When talking about inbound marketing, terms such as buyer’s journey, buyer persona, content offer, CTA, landing page, conversion rate and leads go together like ice cream and sticky toffee pudding. With inbound marketing, your efforts are focused on who you’re talking to (your buyer personas), and this is super important.
A close second in order of importance is the buyer’s journey. Understanding the buyer’s journey means you’ll have the right foundation for the messages you craft for your buyer personas.
But what is the buyer’s journey? And most importantly, how does having a buyer’s journey help you?
Let’s go back to the masters. HubSpot defines it as:
“The buyer’s journey is the process buyers go through to become aware of, evaluate, and purchase a new product or service.”
Unpacking the buyer’s journey
Looking at the graphic above, the buyer’s journey comprises three stages: awareness, consideration and decision. At each of these stages, your buyer persona will have different wants and needs — and your aim is to talk directly to those.
Don’t have your buyer personas yet? Read more about buyer personas now!
Here’s an example: Joanne’s company has tasked her with setting up their social media accounts. The company has never used social media but wants to keep up with the times.
Joanne isn’t a social media manager; she works in the marketing department, however, this is where top management thinks this should live.
Joanne will now enter the buyer’s journey — she has identified a problem or opportunity and needs to find a solution. She is in the awareness stage. In the awareness stage, Joanne knows that she needs to set up social media accounts for the company. But she has loads of questions:
- Which social media accounts will work?
- How much effort does this require?
- Should I set them up with my personal details?
- Which social networks should we avoid?
So, Joanne heads to Google, and searches for ‘how to set up social accounts for business’/ ‘which social accounts do businesses need?’ — she wants to educate herself to make the best decision. Joanne finds ebooks, research reports, blog posts and white papers about these topics.
Once she has read through them and understands better why social media accounts are necessary for businesses, she is ready to move on to the consideration stage.
Joanne now knows how to address the problem she’s experiencing (the literature helped a great deal!), and wants to find out more about best practice and how to set up all the accounts. She heads to Google again and finds how-tos and step-by-step videos. She also finds some FAQs that help her with some of her questions.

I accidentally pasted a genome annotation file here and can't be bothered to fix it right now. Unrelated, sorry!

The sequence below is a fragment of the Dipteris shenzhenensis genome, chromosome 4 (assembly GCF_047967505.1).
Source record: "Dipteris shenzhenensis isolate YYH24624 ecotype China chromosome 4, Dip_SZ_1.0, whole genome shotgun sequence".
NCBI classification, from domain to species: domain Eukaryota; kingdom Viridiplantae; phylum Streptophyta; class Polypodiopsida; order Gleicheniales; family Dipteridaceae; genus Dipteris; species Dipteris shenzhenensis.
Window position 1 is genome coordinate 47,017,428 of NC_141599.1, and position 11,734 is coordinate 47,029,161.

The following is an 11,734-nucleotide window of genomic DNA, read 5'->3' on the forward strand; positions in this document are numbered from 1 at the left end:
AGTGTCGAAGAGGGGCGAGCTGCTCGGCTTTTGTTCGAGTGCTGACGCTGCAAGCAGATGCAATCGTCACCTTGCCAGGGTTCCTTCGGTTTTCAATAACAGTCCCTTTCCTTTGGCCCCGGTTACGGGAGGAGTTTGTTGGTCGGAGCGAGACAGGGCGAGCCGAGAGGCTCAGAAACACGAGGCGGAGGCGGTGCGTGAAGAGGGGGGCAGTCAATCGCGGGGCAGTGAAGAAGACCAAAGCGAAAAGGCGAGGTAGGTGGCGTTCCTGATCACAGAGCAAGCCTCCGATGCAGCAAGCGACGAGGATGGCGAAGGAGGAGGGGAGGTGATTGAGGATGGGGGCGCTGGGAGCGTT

But Joanne is only one person, and she is strapped for time as it is. After reviewing all the information, in both the awareness and consideration stages, she realises that some of the content was from a content marketing agency. She remembers filling out some basic forms to download ebooks and reports. So, she googles this agency to see how, or if, they can help solve her problem.
Joanne now enters the decision stage of the buyer’s journey. She finds the agencies’ rate cards and offers for free consultations. Happy days! These agencies offer solutions to her problem, and she gets into contact with the ones that had the most relevant and helpful information.
Eventually, Joanne decides to go with one of the agencies, based on their rates, and value-added services, to set up and manage her company’s social media accounts. Her company is happy to pay the fee for professionals to handle this, and it takes the pressure off her.
Through the awareness, consideration and decision stages of the buyer’s journey, Joanne managed to make sound decisions based on the outcome of each stage. She managed to properly identify her problem, educate herself, and decide on the best solution.
This was just an example of the buyer’s journey to explain how the stages work and what might lead to certain decisions. Different scenarios call for different types of content to present to your buyer.
So, what content can I create to help my buyers?
Valid question! There is specific content you can create for the various stages of the buyer’s journey, and here are some examples to help you get started:
You don’t need to have ALL this content available. Businesses differ. And markets differ. But you can help potential buyers make informed decisions by offering what they need at the right stage in the buyer’s journey.